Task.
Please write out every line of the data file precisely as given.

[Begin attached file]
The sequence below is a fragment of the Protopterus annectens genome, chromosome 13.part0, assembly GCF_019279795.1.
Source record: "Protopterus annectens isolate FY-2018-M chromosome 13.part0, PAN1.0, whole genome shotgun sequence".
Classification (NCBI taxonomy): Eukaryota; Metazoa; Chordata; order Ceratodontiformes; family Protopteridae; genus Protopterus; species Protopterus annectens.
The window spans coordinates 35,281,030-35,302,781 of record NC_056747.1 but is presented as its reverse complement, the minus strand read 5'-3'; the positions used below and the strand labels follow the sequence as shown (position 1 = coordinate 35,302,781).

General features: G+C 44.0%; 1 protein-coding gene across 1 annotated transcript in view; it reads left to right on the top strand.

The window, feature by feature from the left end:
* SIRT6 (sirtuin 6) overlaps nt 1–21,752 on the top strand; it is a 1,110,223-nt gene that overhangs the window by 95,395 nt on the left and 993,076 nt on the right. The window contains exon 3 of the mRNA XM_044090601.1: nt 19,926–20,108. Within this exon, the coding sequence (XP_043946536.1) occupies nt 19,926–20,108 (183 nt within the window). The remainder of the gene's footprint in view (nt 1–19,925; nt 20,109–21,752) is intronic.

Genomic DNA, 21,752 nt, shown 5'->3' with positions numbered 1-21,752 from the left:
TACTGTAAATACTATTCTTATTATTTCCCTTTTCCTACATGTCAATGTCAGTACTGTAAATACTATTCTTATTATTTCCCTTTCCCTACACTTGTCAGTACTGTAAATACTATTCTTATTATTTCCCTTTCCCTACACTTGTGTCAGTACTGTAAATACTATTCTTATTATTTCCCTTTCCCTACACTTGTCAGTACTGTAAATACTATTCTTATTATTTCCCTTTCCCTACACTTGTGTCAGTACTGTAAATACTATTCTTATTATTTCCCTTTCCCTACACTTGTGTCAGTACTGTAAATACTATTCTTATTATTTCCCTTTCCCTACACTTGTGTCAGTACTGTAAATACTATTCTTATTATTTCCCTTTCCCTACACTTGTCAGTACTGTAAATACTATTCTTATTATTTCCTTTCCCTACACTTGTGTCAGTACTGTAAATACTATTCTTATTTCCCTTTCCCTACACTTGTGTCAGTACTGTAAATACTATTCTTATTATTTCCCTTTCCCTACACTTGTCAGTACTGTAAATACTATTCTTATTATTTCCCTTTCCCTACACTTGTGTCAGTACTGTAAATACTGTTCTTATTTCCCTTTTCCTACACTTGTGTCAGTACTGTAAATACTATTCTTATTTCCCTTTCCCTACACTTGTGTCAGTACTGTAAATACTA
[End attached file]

The sequence below is a fragment of the Protopterus annectens genome, chromosome 13.part0, assembly GCF_019279795.1.
Source record: "Protopterus annectens isolate FY-2018-M chromosome 13.part0, PAN1.0, whole genome shotgun sequence".
Classification (NCBI taxonomy): Eukaryota; Metazoa; Chordata; order Ceratodontiformes; family Protopteridae; genus Protopterus; species Protopterus annectens.
The window spans coordinates 35,281,030-35,302,781 of record NC_056747.1 but is presented as its reverse complement, the minus strand read 5'-3'; the positions used below and the strand labels follow the sequence as shown (position 1 = coordinate 35,302,781).

General features: G+C 44.0%; 1 protein-coding gene across 1 annotated transcript in view; it reads left to right on the top strand.

The window, feature by feature from the left end:
* SIRT6 (sirtuin 6) overlaps nt 1–21,752 on the top strand; it is a 1,110,223-nt gene that overhangs the window by 95,395 nt on the left and 993,076 nt on the right. The window contains exon 3 of the mRNA XM_044090601.1: nt 19,926–20,108. Within this exon, the coding sequence (XP_043946536.1) occupies nt 19,926–20,108 (183 nt within the window). The remainder of the gene's footprint in view (nt 1–19,925; nt 20,109–21,752) is intronic.

Genomic DNA, 21,752 nt, shown 5'->3' with positions numbered 1-21,752 from the left:
TACTGTAAATACTATTCTTATTATTTCCCTTTTCCTACATGTCAATGTCAGTACTGTAAATACTATTCTTATTATTTCCCTTTCCCTACACTTGTCAGTACTGTAAATACTATTCTTATTATTTCCCTTTCCCTACACTTGTGTCAGTACTGTAAATACTATTCTTATTATTTCCCTTTCCCTACACTTGTCAGTACTGTAAATACTATTCTTATTATTTCCCTTTCCCTACACTTGTGTCAGTACTGTAAATACTATTCTTATTATTTCCCTTTCCCTACACTTGTGTCAGTACTGTAAATACTATTCTTATTATTTCCCTTTCCCTACACTTGTGTCAGTACTGTAAATACTATTCTTATTATTTCCCTTTCCCTACACTTGTCAGTACTGTAAATACTATTCTTATTATTTCCTTTCCCTACACTTGTGTCAGTACTGTAAATACTATTCTTATTTCCCTTTCCCTACACTTGTGTCAGTACTGTAAATACTATTCTTATTATTTCCCTTTCCCTACACTTGTCAGTACTGTAAATACTATTCTTATTATTTCCCTTTCCCTACACTTGTGTCAGTACTGTAAATACTGTTCTTATTTCCCTTTTCCTACACTTGTGTCAGTACTGTAAATACTATTCTTATTTCCCTTTCCCTACACTTGTGTCAGTACTGTAAATACTA